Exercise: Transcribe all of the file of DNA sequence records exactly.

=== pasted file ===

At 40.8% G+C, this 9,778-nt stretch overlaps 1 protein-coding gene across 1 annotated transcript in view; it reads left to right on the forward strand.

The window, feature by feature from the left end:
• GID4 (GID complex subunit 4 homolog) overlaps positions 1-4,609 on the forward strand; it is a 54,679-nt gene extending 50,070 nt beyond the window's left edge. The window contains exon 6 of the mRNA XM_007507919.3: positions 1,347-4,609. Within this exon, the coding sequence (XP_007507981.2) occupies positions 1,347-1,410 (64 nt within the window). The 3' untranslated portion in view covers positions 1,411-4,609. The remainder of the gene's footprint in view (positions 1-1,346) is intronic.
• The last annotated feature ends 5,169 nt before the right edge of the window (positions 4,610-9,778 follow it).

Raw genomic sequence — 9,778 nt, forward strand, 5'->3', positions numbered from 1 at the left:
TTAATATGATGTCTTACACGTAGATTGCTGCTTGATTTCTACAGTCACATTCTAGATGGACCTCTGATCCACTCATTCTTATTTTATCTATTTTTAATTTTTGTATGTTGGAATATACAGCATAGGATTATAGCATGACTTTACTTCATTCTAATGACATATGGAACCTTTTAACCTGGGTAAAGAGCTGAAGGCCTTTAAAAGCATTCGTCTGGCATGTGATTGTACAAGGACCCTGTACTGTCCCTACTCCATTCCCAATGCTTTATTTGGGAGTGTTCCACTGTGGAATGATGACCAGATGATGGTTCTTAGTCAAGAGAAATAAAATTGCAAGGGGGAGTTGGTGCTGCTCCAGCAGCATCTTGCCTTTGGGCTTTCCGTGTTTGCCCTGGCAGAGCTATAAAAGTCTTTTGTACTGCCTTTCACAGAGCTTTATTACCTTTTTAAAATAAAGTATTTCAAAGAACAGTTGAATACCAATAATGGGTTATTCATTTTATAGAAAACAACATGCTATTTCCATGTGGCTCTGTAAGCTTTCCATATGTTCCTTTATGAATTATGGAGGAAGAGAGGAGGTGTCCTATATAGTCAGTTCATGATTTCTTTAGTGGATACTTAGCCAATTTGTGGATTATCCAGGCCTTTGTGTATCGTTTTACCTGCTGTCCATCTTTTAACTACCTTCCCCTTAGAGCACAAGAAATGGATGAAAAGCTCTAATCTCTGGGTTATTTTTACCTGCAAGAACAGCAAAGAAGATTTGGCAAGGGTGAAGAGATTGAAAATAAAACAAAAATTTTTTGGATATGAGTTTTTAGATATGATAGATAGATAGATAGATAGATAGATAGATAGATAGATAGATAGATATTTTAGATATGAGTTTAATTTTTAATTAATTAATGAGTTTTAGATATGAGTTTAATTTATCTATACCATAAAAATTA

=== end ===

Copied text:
At 40.8% G+C, this 9,778-nt stretch overlaps 1 protein-coding gene across 1 annotated transcript in view; it reads left to right on the forward strand.

The window, feature by feature from the left end:
• GID4 (GID complex subunit 4 homolog) overlaps positions 1-4,609 on the forward strand; it is a 54,679-nt gene extending 50,070 nt beyond the window's left edge. The window contains exon 6 of the mRNA XM_007507919.3: positions 1,347-4,609. Within this exon, the coding sequence (XP_007507981.2) occupies positions 1,347-1,410 (64 nt within the window). The 3' untranslated portion in view covers positions 1,411-4,609. The remainder of the gene's footprint in view (positions 1-1,346) is intronic.
• The last annotated feature ends 5,169 nt before the right edge of the window (positions 4,610-9,778 follow it).

Raw genomic sequence — 9,778 nt, forward strand, 5'->3', positions numbered from 1 at the left:
TTAATATGATGTCTTACACGTAGATTGCTGCTTGATTTCTACAGTCACATTCTAGATGGACCTCTGATCCACTCATTCTTATTTTATCTATTTTTAATTTTTGTATGTTGGAATATACAGCATAGGATTATAGCATGACTTTACTTCATTCTAATGACATATGGAACCTTTTAACCTGGGTAAAGAGCTGAAGGCCTTTAAAAGCATTCGTCTGGCATGTGATTGTACAAGGACCCTGTACTGTCCCTACTCCATTCCCAATGCTTTATTTGGGAGTGTTCCACTGTGGAATGATGACCAGATGATGGTTCTTAGTCAAGAGAAATAAAATTGCAAGGGGGAGTTGGTGCTGCTCCAGCAGCATCTTGCCTTTGGGCTTTCCGTGTTTGCCCTGGCAGAGCTATAAAAGTCTTTTGTACTGCCTTTCACAGAGCTTTATTACCTTTTTAAAATAAAGTATTTCAAAGAACAGTTGAATACCAATAATGGGTTATTCATTTTATAGAAAACAACATGCTATTTCCATGTGGCTCTGTAAGCTTTCCATATGTTCCTTTATGAATTATGGAGGAAGAGAGGAGGTGTCCTATATAGTCAGTTCATGATTTCTTTAGTGGATACTTAGCCAATTTGTGGATTATCCAGGCCTTTGTGTATCGTTTTACCTGCTGTCCATCTTTTAACTACCTTCCCCTTAGAGCACAAGAAATGGATGAAAAGCTCTAATCTCTGGGTTATTTTTACCTGCAAGAACAGCAAAGAAGATTTGGCAAGGGTGAAGAGATTGAAAATAAAACAAAAATTTTTTGGATATGAGTTTTTAGATATGATAGATAGATAGATAGATAGATAGATAGATAGATAGATAGATAGATATTTTAGATATGAGTTTAATTTTTAATTAATTAATGAGTTTTAGATATGAGTTTAATTTATCTATACCATAAAAATTA